A well-written, people-driven constitution would prevent such abuses from continuing. It is for this very reason that the PF seem determined not to enact a new one. They pretend to the nation and to the world that they want to prioritise development when the real reason for their resistance is that they want to hold onto power solely to benefit themselves and their supporters. They care little for who might be injured in the process.
While it may seem as though the situation is hopeless, all is not lost. There is a way – acting collectively – that we can reverse the undemocratic trend that has gripped our nation. Through perfectly legal means, the people of Zambia can legitimately remove the obstacles standing in the way of a people-driven constitution and restore our journey towards tolerance, inclusiveness and a better life for all.
Without a new “people-driven” constitution, the exercise of political power – particularly under the PF – will continue to be deliberately concentrated in the hands of the few. Corruption and political violence will not be stamped out but will instead become more prevalent. Poverty and unrelenting hardships will continue to define the lives of the poor. The high cost of doing business will consistently hamper the growth of local entrepreneurs and drive away vital investment flows. Job creation will remain an empty promise.
Overcoming these unfortunate realities will require a new constitution. The procedure by which this can be achieved, even in the face of determined resistance from the PF, is set out in this blueprint entitled: “The Restoration of Zambian Democracy”.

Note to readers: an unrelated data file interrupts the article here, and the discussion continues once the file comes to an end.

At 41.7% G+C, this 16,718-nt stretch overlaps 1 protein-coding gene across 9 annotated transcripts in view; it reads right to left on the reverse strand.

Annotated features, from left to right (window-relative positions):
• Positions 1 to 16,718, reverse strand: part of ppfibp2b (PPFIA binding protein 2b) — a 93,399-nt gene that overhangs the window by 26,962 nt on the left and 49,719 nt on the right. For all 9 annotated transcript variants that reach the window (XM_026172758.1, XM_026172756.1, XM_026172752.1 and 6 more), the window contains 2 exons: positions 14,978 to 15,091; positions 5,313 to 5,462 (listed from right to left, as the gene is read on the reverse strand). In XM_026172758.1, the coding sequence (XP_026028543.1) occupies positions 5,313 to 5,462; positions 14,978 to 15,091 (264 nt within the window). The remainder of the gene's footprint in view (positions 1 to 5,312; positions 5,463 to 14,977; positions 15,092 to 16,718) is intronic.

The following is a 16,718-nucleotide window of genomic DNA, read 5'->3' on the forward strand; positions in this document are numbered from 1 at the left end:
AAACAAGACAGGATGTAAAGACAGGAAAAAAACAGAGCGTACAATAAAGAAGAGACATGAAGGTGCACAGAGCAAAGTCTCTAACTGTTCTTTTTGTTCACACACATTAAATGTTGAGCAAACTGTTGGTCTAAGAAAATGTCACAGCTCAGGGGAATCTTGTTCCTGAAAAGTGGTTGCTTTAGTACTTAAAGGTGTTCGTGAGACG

The Basic Proposal
If the Plan works, it will unite opposition parties and other stakeholders to coordinate a mass movement of voters that will elect a neutral (i.e. non partisan) presidential candidate for a limited period of no more than 9 months. The primary responsibility of this person will be to usher in a new constitution and oversee the creation of a level political playing field under which fresh and more inclusive elections can be held as soon as all the necessary measures are put in place.
In the absence of unity, a divided opposition could see the continuation of the system of abusive control and intimidation that has characterised the short period of governance by the PF.
The uniting of opposition parties and other stakeholders is not aimed solely at ejecting the PF from power but is intended to ensure that a new constitution will be enacted as quickly as possible and that fundamental rights will be protected in the run up to free and fair elections (which the PF would be expected to participate in if they so wished).
The Steps Required